The tricky thing about emotional self-awareness is that most of us are on autopilot and don’t even know it.

We lock in our thoughts, beliefs, habits, and behaviors early in life. And that kind of hardwiring is tough to rewire.

Think about the last time you found yourself in a conversation in which someone violated the cardinal rule of not talking politics. How much real listening went on? And how much lashing out with scripted platforms from opposite sides went down?

Interactions like that fuel the posture of reluctance to work toward self-awareness.

People speak without thinking.

They don’t answer questions asked, because they’re on autopilot. They probably can’t even give an honest, reflective answer as to why they believe the way they do.


Their goal has nothing to do with learning, growing, or doing any kind of emotional rearranging. That would be too much work and might be a display of weakness or lack of assuredness.

And they have no sense of what their bodies are feeling, so they can’t connect their feelings to their behavior.

All the potential for being fully present, at the moment, is therefore lost, as is the potential for growth. And the qualities that define authentic relationships are left buried in the vault that can be opened only by taking the risk of entering it.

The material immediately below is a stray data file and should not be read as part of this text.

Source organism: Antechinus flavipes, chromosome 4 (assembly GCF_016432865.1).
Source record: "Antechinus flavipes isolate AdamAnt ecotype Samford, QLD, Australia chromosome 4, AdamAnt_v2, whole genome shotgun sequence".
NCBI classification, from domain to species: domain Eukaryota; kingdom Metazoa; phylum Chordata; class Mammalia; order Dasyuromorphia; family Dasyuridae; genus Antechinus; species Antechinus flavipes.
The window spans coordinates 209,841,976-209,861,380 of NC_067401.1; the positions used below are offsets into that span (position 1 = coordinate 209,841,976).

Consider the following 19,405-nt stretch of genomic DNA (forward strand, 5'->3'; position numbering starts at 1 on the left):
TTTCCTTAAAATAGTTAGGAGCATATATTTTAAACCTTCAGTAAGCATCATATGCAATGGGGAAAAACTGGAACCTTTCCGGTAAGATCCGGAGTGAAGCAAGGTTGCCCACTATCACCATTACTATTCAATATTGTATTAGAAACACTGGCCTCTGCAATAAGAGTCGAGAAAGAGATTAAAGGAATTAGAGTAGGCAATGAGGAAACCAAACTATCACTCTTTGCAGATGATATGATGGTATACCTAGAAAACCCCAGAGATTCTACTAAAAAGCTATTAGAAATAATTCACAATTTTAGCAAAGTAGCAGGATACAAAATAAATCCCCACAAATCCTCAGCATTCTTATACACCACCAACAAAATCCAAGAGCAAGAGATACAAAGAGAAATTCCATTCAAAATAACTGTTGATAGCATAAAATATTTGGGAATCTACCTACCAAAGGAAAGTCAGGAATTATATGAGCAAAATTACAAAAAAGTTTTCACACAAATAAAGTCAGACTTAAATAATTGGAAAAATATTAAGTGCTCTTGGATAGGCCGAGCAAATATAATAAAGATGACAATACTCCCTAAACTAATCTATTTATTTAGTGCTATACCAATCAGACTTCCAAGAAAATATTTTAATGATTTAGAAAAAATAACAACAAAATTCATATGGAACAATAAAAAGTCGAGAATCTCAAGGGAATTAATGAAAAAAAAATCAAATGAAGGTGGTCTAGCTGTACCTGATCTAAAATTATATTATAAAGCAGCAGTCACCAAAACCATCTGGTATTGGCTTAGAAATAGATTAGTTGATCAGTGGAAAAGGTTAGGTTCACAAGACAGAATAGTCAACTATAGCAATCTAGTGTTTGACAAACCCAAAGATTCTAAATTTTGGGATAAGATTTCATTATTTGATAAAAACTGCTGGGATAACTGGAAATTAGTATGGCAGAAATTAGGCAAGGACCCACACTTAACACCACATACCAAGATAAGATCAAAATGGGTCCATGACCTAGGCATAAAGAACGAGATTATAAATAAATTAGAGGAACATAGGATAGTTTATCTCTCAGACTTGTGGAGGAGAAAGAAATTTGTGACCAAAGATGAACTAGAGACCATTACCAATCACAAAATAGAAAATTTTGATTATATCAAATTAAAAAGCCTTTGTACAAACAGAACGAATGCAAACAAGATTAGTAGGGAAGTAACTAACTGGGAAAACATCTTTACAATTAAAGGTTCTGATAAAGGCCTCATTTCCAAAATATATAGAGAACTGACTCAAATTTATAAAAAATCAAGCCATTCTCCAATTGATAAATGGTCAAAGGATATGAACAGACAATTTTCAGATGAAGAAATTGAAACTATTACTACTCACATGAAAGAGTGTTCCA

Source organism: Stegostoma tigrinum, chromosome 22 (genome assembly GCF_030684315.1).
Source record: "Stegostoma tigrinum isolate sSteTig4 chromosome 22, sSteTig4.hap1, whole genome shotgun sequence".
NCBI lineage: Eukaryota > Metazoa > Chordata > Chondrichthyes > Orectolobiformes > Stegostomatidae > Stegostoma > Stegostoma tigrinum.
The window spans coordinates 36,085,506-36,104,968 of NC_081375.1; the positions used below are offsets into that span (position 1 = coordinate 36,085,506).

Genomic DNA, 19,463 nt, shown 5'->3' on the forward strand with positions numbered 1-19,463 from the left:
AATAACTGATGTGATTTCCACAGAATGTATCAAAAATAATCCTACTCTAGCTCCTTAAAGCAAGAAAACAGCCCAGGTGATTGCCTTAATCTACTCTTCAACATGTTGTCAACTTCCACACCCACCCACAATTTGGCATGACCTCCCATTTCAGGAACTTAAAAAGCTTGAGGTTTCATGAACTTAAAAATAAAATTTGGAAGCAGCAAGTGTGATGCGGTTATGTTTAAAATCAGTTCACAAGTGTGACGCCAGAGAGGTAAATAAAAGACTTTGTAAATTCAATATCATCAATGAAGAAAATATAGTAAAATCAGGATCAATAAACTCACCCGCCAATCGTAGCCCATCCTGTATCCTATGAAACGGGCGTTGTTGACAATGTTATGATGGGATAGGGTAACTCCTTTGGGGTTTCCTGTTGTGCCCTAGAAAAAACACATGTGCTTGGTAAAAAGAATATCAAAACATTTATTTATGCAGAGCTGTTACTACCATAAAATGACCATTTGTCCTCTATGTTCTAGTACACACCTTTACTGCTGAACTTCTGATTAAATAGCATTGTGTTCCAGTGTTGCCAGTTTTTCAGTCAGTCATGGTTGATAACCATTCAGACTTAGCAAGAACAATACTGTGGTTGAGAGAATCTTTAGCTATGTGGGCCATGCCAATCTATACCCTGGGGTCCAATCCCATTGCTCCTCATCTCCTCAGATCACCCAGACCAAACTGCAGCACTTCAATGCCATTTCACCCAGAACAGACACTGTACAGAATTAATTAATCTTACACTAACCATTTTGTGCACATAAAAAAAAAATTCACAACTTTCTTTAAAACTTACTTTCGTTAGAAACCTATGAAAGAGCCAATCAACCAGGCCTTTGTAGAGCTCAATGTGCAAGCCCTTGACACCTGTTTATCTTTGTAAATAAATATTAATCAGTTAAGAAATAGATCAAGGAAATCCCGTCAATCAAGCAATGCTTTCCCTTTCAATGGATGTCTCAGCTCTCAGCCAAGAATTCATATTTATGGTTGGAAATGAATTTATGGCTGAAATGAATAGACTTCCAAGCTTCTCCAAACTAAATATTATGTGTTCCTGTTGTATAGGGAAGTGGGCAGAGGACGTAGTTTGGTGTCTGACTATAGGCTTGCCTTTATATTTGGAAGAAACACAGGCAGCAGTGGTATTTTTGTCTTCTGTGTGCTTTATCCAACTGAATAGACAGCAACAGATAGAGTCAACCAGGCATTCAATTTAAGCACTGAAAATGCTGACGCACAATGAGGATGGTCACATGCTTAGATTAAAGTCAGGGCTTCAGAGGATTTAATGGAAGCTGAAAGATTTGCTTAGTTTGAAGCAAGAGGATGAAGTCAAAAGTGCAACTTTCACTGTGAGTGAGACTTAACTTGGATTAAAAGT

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Developing emotional self-awareness starts with a commitment to doing the tough inner work.


And that means dealing with the distractions that we all masterfully use to keep us out of emotional pain. Let that sink in for a minute.

Think about the multitude of detours you take in a day to avoid dealing with pain.

Don’t want to tackle that report? Play a video game.

Don’t want to think about that uncomfortable phone call with your father? Head to Facebook.

Eat something. Turn on the TV. Sleep. Drink. Repaint the living room.

Anything. Just don’t go there.

And yet, it’s only through stillness that can be fostered by mindfulness and meditation that clarity is possible.


All those distractions, all those unexamined patterns, all those elephants allowed to stay in the room are blocking the truth that could be life-changing.

Once you recognize the ways you are blocking access to your own emotional self-awareness, you can get in touch with your feelings.

Yes, this is the tough part. The feeling part. The crying part. The rude-awakening part. The "finding yourself" part.

It's also the pivotal part that reveals the messages of your heart so that your head can do its own reality check and get off autopilot.

If you can brave this part, you can build your way back out — this time, with a sound foundation. You can look at yourself with honesty and not fear what looks back because you know you will bring yourself into alignment.


You don’t need to read people’s minds or predict your own future thoughts, because you will be grounded in the present.

Now is the moment where the feelings are. And now is where you are — self-aware and self-accepted.

Now, you're capable of truly extending empathy to others because you have learned to love what you once feared in yourself.

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Dr. Karen Finn is a life coach. Her writing has appeared on MSN, Yahoo! & eHarmony among others. You can learn more about Karen and her work on her website.